Keynote Speech by Deputy Prime Minister and Minister for Finance Lawrence Wong at the Asia Tech x Singapore on 6 June 2023.
My Parliamentary Colleagues
Excellencies and Distinguished Guests,
Ladies and Gentlemen,
I am very happy to join all of you this morning for the Asia Tech x Singapore this year.
Let me start by extending a very warm welcome to all our overseas guests. It is good to see so many of you gathering together to discuss the most critical tech and digital issues of the day. This year, it is the first time since the pandemic where we are able to bring back our usual in-person conference free from any Covid restrictions. Obviously, the demand for face-to-face interaction is huge because we’ve also set a new record in the number of conference participants. So thank you for your support and for joining us this year.
The worst of Covid-19 is behind us. But our lives have been irrevocably changed in many ways. We have become used to new ways of working, new ways of consuming goods and services, and even new ways of learning.
Digitalisation is powering a lot of these changes all over Asia. In India, remote villages without access to traditional banking services received government assistance via digital platforms during the pandemic. And now, these platforms enable citizens to transact and even sell their crops online. The same story is playing out in places like the Philippines and Thailand, where mobile wallets are fast becoming the norm. Indonesia is now one of the world’s fastest growing e-commerce markets.
All these are just the beginning because there are so much more that we can do to unlock the full potential of the digital economy in Asia. In Southeast Asia alone, we expect the digital economy to increase fivefold to US$1 trillion by 2030, driven by new internet users and a rising middle class. So, there are tremendous opportunities ahead of us, particularly in this part of the world.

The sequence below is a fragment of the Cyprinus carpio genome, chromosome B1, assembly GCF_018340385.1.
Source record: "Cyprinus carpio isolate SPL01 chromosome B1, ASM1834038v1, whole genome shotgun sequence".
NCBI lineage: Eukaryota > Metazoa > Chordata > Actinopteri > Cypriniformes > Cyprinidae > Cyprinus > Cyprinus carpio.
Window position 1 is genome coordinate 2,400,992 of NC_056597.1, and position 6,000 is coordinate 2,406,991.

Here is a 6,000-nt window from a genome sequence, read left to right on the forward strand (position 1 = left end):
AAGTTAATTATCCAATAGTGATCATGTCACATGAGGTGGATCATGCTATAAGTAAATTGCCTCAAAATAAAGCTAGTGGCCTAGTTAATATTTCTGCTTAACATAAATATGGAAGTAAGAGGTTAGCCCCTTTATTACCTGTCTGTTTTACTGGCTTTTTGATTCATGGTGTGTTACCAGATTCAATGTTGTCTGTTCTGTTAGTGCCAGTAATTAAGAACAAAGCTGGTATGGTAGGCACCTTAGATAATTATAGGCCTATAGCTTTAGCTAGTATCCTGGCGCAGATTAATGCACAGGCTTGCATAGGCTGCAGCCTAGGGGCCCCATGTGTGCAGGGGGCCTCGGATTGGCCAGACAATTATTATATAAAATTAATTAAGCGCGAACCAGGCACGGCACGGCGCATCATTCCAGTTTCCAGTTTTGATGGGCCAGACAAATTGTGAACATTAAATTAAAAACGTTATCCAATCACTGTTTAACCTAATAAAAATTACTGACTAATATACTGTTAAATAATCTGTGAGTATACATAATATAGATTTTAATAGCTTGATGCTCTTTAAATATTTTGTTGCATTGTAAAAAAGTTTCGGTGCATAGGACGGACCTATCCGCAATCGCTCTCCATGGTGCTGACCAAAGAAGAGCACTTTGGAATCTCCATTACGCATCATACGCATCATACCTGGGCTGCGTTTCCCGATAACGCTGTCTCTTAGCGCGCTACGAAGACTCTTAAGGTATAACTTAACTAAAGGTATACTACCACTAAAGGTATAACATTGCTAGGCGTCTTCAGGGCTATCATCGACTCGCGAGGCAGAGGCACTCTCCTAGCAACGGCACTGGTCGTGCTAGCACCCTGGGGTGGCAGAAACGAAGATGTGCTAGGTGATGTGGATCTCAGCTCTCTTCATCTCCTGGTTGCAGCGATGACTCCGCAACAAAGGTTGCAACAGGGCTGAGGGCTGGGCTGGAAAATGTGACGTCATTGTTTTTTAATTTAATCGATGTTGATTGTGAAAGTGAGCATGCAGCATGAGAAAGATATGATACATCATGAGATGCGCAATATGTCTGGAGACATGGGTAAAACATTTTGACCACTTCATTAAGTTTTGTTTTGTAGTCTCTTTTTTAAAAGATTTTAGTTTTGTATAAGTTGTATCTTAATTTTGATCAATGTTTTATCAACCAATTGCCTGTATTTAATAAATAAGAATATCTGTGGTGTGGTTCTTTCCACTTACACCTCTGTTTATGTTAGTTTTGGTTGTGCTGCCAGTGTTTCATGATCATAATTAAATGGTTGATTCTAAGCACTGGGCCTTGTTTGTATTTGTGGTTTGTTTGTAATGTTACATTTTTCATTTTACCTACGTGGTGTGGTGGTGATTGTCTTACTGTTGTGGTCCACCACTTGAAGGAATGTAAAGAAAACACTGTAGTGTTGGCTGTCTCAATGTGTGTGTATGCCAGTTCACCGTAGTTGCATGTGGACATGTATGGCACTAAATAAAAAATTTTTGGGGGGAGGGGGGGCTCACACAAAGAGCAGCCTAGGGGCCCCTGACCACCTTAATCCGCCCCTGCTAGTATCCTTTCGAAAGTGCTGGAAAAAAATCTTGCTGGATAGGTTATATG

But there are also challenges and uncertainties in the road ahead. In recent years, we have seen a proliferation of many different digital systems and standards across countries. This has been compounded by a growing divergence in the rules and norms in areas like data protection and privacy.
Meanwhile, as digital adoption becomes ever more pervasive, there is a growing sense of unease in many societies. Because more and more people are worried that their jobs will be disrupted, and their skills rendered irrelevant. Others have started to worry about humanity’s place in a digital world and called for a pause to AI research.
How we manage these problems will define the future of our digital world. Today, I would like to share with you Singapore’s perspective on these important issues. We look forward to a digital economy which can drive sustained growth and prosperity for ourselves and all countries and which will be inclusive; one which will bring everyone along. And to do this, we need to create a digital economy that is more interconnected, more trusted, and more inclusive. Let me share my thought in each of these areas.
First, the digital economy has to be more deeply interconnected.
To realise the full potential of transformative digital technologies, we will need to enhance our “hard” connectivity infrastructure. This will require substantial investments by all countries. In Singapore’s case, my colleague, Minister Josephine Teo launched our Digital Connectivity Blueprint yesterday which seeks to better connect us to the world. And among other things, we will double our capacity for submarine cable landings and boost our nationwide network speeds to 10 gigabits per second. I’m sure we are not the only ones, many other countries in Asia are similarly looking to step up their investments in such digital infrastructure.